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UN discrimination committee questions impact of US Arctic drilling on Indigenous people
The United Nations’s Committee on the Elimination of Racial Discrimination (CERD) is asking for information about whether a U.S. plan to advance drilling in Alaska is fair to a native group.
CERD Chair Yanduan Li wrote in a letter to U.S. Ambassador to the U.N. Andrew Bremberg that it received allegations that the oil and gas drilling plan for the Arctic National Wildlife Refuge (ANWR) was done “without the free, prior and informed consent of and adequate consultation with Gwich’in indigenous peoples, despite the serious harm such extractive activities could allegedly cause.”
Li also said the committee received allegations that drilling would harm Gwich’in people by reducing a significant traditional food source, subject them to air pollution and exacerbate the impacts of climate change that they will face.
The letter, which is dated Aug. 7 but posted online more recently, asks the U.S. for details on measures taken to give the Gwich’in people informed consent about the plan, protect sacred sites and mitigate the impact of climate change from the development.
Last month, just days after the U.N. letter was issued, the Interior Department finalized its plan to open up a 1.56-million-acre area of ANWR, all of its Coastal Plain, for selling leases for oil and gas drilling.
An Interior spokesperson said the U.N. letter was “misinformed” in a statement to The Hill since it didn’t mention the native communities that live within ANWR’s Coastal Plain.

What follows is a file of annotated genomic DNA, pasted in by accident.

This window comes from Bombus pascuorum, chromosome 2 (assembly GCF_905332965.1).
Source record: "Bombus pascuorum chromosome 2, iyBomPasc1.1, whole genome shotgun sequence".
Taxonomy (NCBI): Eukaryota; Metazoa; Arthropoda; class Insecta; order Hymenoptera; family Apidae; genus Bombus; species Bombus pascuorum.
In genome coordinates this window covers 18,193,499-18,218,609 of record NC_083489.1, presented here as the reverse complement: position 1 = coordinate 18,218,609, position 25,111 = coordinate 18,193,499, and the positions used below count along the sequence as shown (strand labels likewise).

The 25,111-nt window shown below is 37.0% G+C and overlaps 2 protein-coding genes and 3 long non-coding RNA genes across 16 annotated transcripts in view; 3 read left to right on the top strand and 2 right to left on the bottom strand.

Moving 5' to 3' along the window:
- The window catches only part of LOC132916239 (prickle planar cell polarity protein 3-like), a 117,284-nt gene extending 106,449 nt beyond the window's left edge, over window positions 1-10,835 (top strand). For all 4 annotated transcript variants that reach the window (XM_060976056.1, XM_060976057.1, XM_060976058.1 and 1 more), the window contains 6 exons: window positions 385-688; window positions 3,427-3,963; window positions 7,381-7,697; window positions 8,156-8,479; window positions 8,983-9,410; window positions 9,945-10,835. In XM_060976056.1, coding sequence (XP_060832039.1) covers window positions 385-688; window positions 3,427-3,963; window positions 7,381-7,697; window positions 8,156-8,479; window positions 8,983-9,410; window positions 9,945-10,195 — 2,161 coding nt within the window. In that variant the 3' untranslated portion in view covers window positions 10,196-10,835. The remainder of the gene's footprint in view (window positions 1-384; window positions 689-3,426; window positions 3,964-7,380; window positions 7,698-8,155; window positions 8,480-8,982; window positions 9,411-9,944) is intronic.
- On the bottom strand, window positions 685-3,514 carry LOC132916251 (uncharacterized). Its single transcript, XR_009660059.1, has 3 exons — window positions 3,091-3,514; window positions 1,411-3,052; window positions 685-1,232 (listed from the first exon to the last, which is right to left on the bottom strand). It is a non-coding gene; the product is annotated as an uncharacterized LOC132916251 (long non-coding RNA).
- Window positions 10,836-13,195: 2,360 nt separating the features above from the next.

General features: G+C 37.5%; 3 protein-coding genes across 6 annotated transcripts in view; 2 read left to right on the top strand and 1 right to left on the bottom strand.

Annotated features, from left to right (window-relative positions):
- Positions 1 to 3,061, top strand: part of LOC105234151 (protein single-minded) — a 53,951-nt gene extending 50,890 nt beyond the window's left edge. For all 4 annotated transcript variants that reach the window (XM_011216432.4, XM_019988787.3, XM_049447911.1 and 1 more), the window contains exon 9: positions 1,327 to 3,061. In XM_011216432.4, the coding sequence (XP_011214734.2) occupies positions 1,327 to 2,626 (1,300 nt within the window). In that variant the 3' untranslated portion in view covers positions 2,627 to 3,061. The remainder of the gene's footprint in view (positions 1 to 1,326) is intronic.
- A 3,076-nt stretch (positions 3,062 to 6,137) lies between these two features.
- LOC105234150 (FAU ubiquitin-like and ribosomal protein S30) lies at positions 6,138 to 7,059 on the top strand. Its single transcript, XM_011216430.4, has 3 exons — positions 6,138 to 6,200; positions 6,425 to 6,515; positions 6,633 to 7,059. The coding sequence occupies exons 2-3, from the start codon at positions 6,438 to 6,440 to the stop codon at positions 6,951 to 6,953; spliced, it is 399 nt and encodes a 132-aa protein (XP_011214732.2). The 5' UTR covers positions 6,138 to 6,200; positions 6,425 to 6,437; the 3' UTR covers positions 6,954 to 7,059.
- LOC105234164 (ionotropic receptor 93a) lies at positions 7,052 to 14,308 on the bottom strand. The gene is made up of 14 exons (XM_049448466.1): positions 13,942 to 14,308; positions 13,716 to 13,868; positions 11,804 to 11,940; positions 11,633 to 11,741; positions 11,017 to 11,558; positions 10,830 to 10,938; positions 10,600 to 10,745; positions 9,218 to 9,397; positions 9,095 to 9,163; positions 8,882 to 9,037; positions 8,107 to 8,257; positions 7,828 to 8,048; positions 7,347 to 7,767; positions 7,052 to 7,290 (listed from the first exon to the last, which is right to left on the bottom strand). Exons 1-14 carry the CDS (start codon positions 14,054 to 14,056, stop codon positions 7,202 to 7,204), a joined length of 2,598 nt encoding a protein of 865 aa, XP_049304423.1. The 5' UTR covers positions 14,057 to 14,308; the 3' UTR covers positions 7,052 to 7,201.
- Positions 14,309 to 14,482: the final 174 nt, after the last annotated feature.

“The Inupiat people of the Arctic and residents of the village of Kaktovik, the only village inside the refuge boundaries, support responsible development of the Coastal Plain,” said spokesperson Conner Swanson in an email. “Development of these important energy resources will provide the Inupiat communities who live there with jobs and keep the lights on for future generations, providing opportunity and basic infrastructure such as schools, roads, stores, community centers, running water and basic sanitation systems.
“The input of native communities was received and valuable to the extensive development of this plan,” he added. “There were more than 25 Government-to-Government and Alaska Native Claims Settlement Act (ANCSA) Corporation consultations conducted during this process, including meetings with the Gwich’in community and their leaders.”
After years of debate over the matter, a provision in the 2017 Trump tax bill approved by a GOP-controlled Congress opened ANWR to drilling. The House, now led by Democrats, has since voted to block ANWR drilling again, but the GOP-controlled Senate has not taken up the bill.
One reason that the drilling is controversial is because of the potential impacts on the Gwich’in, who hunt caribou in the area and to whom ANWR land is sacred.
Swanson also told The Hill that there will be “timing limitations” that suspend major construction activities for a month during the porcupine caribou herd’s calving period in the area where the animals give birth.
Critics have also raised concerns about the possible impacts on animal species and the landscape itself.
Two lawsuits, including one on behalf of the Gwich’in Steering Committee, claimed that the government didn’t adequately comply with environmental laws requiring thorough impact assessments as part of its plan.
Documents obtained recently by the Center for Biological Diversity also show that the project’s environmental review was among dozens that were fast-tracked as part of an effort by the Trump administration to boost industry.
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